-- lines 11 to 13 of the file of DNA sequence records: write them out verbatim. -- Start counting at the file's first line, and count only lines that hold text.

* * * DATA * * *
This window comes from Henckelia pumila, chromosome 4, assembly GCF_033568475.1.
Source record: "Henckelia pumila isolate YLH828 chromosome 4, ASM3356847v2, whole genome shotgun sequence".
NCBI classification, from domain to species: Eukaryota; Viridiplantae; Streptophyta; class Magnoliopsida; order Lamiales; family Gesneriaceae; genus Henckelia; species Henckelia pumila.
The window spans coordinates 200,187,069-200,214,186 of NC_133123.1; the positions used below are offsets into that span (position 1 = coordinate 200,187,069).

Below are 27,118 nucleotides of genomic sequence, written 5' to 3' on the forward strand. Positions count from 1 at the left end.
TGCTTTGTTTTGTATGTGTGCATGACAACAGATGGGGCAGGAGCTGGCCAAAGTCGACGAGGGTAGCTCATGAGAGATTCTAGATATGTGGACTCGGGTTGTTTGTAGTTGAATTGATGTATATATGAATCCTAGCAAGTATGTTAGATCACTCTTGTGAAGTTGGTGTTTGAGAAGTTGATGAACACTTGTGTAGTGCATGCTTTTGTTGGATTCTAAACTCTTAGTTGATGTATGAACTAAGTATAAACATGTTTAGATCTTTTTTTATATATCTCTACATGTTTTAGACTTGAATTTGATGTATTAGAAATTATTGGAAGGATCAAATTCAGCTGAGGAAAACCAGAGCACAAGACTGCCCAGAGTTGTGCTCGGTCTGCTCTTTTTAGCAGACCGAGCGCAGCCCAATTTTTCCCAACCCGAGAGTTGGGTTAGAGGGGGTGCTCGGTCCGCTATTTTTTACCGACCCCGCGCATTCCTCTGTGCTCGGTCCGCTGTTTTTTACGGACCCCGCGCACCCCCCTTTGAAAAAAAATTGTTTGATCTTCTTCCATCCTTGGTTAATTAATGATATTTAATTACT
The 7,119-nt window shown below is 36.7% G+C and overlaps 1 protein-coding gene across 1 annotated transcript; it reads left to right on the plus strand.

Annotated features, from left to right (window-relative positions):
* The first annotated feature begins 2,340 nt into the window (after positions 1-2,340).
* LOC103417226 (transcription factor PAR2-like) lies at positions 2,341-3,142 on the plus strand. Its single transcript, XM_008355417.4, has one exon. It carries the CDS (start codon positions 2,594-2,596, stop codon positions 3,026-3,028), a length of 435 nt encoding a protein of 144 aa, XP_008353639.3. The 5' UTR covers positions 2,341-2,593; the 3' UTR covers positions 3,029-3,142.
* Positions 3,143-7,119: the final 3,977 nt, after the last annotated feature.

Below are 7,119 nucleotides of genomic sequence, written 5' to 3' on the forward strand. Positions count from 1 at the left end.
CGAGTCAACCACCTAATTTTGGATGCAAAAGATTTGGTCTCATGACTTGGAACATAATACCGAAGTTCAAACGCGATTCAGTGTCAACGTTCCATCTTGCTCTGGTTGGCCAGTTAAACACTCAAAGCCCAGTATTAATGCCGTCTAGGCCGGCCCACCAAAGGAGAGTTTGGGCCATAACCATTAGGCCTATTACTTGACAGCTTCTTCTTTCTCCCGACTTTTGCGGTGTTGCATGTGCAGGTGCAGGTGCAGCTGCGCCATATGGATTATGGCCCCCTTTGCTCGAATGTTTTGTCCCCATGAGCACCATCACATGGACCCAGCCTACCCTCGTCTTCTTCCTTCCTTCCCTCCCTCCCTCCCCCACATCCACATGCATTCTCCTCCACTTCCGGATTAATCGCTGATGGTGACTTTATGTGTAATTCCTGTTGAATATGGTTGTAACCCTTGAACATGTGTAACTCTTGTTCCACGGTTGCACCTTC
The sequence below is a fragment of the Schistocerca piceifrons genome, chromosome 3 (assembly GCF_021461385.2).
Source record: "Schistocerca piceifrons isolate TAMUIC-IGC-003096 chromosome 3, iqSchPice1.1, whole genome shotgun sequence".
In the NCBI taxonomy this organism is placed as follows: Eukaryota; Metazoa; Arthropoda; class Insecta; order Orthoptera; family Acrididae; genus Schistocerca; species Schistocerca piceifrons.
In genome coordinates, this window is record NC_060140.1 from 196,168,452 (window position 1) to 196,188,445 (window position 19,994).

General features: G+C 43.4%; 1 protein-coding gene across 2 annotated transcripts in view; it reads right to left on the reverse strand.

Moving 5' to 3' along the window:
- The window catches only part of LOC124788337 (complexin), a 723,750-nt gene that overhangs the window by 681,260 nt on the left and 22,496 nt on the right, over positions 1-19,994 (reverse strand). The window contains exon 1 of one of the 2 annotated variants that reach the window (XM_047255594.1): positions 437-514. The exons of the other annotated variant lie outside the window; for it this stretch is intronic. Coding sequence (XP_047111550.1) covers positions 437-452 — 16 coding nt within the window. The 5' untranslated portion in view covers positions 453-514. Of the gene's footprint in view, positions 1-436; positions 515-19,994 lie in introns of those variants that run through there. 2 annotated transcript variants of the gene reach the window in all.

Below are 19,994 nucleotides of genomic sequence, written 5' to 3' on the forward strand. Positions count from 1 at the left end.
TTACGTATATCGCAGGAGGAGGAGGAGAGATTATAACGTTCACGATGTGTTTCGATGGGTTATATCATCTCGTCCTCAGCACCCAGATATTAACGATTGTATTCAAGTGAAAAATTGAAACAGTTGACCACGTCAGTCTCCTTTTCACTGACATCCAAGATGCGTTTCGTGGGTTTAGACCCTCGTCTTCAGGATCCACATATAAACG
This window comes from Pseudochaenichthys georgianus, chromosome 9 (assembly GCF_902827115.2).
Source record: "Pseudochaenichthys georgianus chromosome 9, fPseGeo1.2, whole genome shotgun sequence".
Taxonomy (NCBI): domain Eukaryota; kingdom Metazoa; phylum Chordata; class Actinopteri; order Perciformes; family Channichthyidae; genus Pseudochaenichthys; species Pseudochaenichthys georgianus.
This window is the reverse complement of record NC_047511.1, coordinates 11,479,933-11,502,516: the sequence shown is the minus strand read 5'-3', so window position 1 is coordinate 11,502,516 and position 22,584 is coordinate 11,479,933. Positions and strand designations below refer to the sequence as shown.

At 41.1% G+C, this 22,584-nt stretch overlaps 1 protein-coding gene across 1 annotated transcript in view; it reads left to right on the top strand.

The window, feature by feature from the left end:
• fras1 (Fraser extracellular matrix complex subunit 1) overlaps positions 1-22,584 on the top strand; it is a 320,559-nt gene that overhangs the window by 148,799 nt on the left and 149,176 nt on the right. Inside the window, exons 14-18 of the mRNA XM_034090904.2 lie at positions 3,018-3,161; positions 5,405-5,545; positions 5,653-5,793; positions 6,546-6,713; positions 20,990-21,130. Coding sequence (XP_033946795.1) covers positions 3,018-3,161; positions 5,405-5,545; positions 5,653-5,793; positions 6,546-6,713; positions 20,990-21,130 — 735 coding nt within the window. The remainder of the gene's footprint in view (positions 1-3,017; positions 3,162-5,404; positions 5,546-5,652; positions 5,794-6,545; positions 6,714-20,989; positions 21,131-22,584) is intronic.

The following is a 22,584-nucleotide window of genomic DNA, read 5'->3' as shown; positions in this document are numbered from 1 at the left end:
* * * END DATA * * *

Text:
* Positions 3,143-7,119: the final 3,977 nt, after the last annotated feature.

Below are 7,119 nucleotides of genomic sequence, written 5' to 3' on the forward strand. Positions count from 1 at the left end.
CGAGTCAACCACCTAATTTTGGATGCAAAAGATTTGGTCTCATGACTTGGAACATAATACCGAAGTTCAAACGCGATTCAGTGTCAACGTTCCATCTTGCTCTGGTTGGCCAGTTAAACACTCAAAGCCCAGTATTAATGCCGTCTAGGCCGGCCCACCAAAGGAGAGTTTGGGCCATAACCATTAGGCCTATTACTTGACAGCTTCTTCTTTCTCCCGACTTTTGCGGTGTTGCATGTGCAGGTGCAGGTGCAGCTGCGCCATATGGATTATGGCCCCCTTTGCTCGAATGTTTTGTCCCCATGAGCACCATCACATGGACCCAGCCTACCCTCGTCTTCTTCCTTCCTTCCCTCCCTCCCTCCCCCACATCCACATGCATTCTCCTCCACTTCCGGATTAATCGCTGATGGTGACTTTATGTGTAATTCCTGTTGAATATGGTTGTAACCCTTGAACATGTGTAACTCTTGTTCCACGGTTGCACCTTC